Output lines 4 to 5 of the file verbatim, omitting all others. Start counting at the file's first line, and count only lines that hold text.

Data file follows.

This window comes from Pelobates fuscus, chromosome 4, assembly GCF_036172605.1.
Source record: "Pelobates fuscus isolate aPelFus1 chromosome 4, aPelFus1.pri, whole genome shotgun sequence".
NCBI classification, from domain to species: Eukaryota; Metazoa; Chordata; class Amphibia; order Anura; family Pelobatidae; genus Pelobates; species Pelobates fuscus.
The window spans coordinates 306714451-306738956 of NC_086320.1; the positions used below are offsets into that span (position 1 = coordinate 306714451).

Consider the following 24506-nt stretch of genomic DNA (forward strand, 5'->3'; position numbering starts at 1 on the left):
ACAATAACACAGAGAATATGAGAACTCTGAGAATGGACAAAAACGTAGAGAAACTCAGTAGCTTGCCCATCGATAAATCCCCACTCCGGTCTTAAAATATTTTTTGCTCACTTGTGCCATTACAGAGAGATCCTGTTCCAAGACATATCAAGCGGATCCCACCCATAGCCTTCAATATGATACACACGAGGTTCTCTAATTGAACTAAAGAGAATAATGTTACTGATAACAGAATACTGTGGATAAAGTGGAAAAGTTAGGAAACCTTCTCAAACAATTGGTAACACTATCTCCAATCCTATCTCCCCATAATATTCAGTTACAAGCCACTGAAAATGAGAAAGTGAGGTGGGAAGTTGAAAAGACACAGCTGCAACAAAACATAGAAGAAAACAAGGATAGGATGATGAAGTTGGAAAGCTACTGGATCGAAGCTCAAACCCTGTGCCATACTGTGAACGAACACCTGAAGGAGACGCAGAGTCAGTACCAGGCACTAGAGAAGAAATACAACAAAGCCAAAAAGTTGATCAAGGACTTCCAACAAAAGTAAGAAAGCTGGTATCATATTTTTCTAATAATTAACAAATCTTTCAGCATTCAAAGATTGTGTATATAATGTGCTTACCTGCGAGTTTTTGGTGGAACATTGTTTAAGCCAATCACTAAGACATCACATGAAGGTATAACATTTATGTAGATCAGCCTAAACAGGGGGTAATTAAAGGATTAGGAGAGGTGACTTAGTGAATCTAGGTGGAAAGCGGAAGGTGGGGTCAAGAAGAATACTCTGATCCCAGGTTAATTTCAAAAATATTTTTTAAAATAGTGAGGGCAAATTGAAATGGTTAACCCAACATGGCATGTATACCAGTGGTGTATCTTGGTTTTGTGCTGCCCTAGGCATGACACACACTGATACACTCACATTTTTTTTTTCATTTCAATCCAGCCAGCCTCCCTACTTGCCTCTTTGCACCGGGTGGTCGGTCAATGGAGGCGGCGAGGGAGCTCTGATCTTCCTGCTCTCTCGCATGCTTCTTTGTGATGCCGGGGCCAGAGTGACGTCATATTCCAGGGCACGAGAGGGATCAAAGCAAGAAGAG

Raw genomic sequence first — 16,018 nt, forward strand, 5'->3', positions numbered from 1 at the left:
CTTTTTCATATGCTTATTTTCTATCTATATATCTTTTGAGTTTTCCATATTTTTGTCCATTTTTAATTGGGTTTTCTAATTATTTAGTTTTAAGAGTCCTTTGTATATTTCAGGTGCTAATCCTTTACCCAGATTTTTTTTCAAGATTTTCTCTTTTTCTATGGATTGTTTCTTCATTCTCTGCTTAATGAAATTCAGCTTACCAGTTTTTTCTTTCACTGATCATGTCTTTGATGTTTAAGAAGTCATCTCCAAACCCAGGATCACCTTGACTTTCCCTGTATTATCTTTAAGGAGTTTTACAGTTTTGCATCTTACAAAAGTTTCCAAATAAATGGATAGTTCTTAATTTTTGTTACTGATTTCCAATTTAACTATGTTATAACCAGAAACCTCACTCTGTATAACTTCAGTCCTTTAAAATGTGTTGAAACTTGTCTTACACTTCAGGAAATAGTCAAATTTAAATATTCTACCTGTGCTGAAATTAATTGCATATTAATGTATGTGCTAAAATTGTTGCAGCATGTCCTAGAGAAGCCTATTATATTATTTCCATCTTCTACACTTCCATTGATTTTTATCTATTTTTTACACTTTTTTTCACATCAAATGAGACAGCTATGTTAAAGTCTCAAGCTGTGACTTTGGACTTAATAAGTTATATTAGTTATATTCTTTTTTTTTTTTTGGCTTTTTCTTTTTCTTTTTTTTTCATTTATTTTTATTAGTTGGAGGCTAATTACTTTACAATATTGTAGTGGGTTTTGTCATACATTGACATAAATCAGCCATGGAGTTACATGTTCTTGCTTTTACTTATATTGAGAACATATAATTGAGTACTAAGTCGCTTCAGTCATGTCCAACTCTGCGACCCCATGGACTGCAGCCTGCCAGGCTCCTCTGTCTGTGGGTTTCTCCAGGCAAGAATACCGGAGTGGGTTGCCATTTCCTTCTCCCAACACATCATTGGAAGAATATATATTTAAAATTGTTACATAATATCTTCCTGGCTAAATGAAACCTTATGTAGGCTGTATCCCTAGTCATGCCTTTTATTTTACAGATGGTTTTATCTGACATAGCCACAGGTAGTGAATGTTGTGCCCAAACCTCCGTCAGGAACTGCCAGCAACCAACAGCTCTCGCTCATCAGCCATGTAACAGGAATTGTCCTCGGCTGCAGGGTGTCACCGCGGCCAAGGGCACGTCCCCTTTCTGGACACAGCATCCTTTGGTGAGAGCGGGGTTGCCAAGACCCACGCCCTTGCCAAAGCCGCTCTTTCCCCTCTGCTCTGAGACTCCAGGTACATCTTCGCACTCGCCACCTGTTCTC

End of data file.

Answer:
The window spans coordinates 306714451-306738956 of NC_086320.1; the positions used below are offsets into that span (position 1 = coordinate 306714451).

Consider the following 24506-nt stretch of genomic DNA (forward strand, 5'->3'; position numbering starts at 1 on the left):